Service delivery shortcomings as commonly understood are only secondary factors in many of the protests in the last year, an analysis in the latest South African Institute for Race Relations (SAIRR) Fast Facts pamphlet shows.
“Several were fueled by the fact that councils did not respond to memorandums. Corruption and mismanagement of funds were also cited as reasons for protests in numerous areas. Another prominent reason was the lack of jobs,” SAIRR researcher Nthamaga Kgafela says.
He adds it is quite clear “that service delivery or the lack thereof is only one component of community protests. The other factors may be even more significant, and simply classifying all community protests as ‘service delivery’ is an injustice to these communities because the real issues are not highlighted.”
The latest round of protests started soon after the election of President Jacob Zuma in April last year. “Some were labour disputes such as the nationwide municipal workers’ strike in July and August 2009, but the largest and most violent protests were from local communities.
“Last year’s protests, most of which occurred in July and August, led to the deaths of four people, some 94 injuries (mostly of protestors), 750 arrests, and damage to municipal buildings and police vehicles,” Kgafela says.
The analysis is similar to one made by Steven Friedman, director of the Centre for the Study of Democracy at the University of Johannesburg. Writing in the Business Day in July last year, Friedman said township “citizens are protesting not because they want ‘service delivery’ but because they want to escape it.”
He said there “is a great difference between ‘service delivery’ and ‘public service’. The first entails officials — and commentators — deciding what people need and then dumping it on them. …this refusal to allow people to make their own choices is particularly prevalent in housing, but it happens in other areas too: the removal of small traders from areas where some ‘service deliverers’ think they ought not to be is another grievance that prompts protest. Many local protests are reactions against this high-handedness and so are, in reality, protests against ‘service delivery,” Friedman avered.
“To suggest … that the solution is to ensure that officials impose their preference on citizens more quickly and vigorously is to invite at least another three-and-a- half years of protest.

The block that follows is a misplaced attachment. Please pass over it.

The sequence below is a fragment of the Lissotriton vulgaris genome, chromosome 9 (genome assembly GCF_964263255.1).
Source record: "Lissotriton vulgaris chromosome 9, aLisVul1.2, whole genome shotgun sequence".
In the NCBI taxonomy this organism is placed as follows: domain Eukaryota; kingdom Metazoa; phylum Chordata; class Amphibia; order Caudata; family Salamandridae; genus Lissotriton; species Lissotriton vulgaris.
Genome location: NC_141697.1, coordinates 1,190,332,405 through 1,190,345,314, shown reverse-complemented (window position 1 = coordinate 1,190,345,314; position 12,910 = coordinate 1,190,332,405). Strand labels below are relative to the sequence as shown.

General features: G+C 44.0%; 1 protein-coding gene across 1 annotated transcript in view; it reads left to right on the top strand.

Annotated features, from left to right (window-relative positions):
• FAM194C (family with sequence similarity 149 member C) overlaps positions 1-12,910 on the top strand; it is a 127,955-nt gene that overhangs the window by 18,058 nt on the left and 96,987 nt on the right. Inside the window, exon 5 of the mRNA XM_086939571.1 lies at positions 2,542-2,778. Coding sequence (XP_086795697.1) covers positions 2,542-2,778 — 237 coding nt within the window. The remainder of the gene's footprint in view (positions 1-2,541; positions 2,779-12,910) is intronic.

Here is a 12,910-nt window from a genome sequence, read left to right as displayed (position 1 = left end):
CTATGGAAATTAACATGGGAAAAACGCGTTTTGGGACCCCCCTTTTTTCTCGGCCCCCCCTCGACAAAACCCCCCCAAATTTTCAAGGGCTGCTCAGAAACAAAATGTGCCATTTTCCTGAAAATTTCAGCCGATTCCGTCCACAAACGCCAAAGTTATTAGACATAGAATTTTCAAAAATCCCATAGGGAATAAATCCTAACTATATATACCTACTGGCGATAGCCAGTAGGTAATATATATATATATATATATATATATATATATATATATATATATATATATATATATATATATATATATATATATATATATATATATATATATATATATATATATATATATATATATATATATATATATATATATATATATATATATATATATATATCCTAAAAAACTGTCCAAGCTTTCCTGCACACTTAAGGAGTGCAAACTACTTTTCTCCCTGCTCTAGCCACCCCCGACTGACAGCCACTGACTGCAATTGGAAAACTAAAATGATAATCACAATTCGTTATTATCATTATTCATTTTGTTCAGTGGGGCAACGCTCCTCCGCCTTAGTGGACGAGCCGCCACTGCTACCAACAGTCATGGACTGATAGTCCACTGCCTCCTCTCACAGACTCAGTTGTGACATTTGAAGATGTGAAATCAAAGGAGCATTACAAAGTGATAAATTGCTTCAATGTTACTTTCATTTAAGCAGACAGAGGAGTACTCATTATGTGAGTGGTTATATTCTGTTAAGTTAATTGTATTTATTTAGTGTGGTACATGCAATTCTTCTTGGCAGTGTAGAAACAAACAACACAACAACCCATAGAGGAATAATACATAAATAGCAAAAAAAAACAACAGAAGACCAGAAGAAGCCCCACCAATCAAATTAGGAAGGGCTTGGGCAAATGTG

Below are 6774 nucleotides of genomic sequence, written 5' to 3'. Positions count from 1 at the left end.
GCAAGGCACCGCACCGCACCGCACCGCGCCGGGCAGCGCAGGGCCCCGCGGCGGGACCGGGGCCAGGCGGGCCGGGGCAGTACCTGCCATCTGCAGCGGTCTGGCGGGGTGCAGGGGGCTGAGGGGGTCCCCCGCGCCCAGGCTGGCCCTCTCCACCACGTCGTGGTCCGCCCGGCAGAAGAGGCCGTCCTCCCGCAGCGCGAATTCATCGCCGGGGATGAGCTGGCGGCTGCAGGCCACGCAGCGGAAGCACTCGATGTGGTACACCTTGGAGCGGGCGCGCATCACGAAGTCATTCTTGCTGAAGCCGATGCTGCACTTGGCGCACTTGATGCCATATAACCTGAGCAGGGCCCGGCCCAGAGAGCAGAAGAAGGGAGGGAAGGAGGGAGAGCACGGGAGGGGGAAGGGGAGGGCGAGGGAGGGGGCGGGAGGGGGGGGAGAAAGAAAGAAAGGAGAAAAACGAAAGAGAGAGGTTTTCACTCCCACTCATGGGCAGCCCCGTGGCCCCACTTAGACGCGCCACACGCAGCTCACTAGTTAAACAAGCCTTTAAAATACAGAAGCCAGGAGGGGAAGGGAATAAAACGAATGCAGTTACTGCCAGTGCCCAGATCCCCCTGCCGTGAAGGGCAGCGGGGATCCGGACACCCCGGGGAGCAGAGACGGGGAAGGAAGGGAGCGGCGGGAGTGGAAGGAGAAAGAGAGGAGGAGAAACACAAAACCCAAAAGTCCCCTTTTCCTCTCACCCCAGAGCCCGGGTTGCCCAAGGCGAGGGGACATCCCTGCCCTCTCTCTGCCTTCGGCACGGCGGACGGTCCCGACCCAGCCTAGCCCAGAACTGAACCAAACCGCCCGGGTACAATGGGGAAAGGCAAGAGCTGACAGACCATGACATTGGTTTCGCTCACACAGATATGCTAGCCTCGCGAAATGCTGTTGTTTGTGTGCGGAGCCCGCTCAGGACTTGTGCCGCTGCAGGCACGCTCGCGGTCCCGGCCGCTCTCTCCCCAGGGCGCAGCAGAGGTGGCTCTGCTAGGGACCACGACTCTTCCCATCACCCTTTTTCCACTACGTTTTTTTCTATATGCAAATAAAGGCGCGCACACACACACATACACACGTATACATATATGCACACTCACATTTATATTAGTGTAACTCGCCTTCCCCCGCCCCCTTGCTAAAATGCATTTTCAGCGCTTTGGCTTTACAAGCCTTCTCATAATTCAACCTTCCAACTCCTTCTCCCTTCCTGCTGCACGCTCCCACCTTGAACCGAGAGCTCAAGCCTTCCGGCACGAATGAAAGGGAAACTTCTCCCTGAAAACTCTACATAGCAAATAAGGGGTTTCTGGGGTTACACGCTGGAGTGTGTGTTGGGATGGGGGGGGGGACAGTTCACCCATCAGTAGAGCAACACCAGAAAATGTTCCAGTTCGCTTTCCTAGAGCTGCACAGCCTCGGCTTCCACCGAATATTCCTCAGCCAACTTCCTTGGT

“Public service, by contrast, starts from the recognition that, in a democracy, the government’s job is not to ‘deliver’ to citizens. It is, rather, to listen to them, to do what the majority asks, if that is possible, and, where it is not, to work with citizens to ensure that what is done is as close to what they want as it can be. It stems from the core democratic idea that government works for citizens and that it cannot do this unless it listens to them.”
“The protesters are demanding public service, not delivery. While the causes of the protests differ from area to area, in every case people want to be heard and to be taken seriously. The protesters are saying that they are citizens with rights and that they insist on being treated accordingly. In some cases, people do want cleaner water or better neighbourhoods. But that does not mean they want officials to ‘deliver’ to them.
“A study of people who benefited from government housing subsidies in the 1990s found that those who had larger and better houses were not more satisfied than the rest: the only people who were happy were those who said they had been able to choose their housing type. The beneficiaries were saying that they did not want the houses officials thought they should have, even if they were technically ‘better’ — they wanted the houses that they chose.”
Friedman says the constant claims that citizens want “service delivery” are antidemocratic because they deny citizens a voice: reporters and commentators do not have to listen to what protesters are saying, they can decide for them what they do not like. It is antidemocratic, too, because it assumes that the test of democratic government is not whether it does what the people want, but whether it is technically good at forcing on the people the technical solutions that appeal to the elite.
“As long as we understand popular protests as demands for ‘service delivery’, we will continue to make the government the master, not the servant, and we will continue to treat grassroots citizens as people fit only to receive the products devised by their betters, not as thinking and choosing human beings. And as long as we do that, people at the grassroots will remain unheard unless they take to the streets.”
By contrast, Kgafela says, the main reasons cited for protests in media reports analysed by the Institute were housing and land issues (28%) and basic service delivery issues such as water, electricity, and sanitation (32%).
Pic: The conventional face of service delivery protest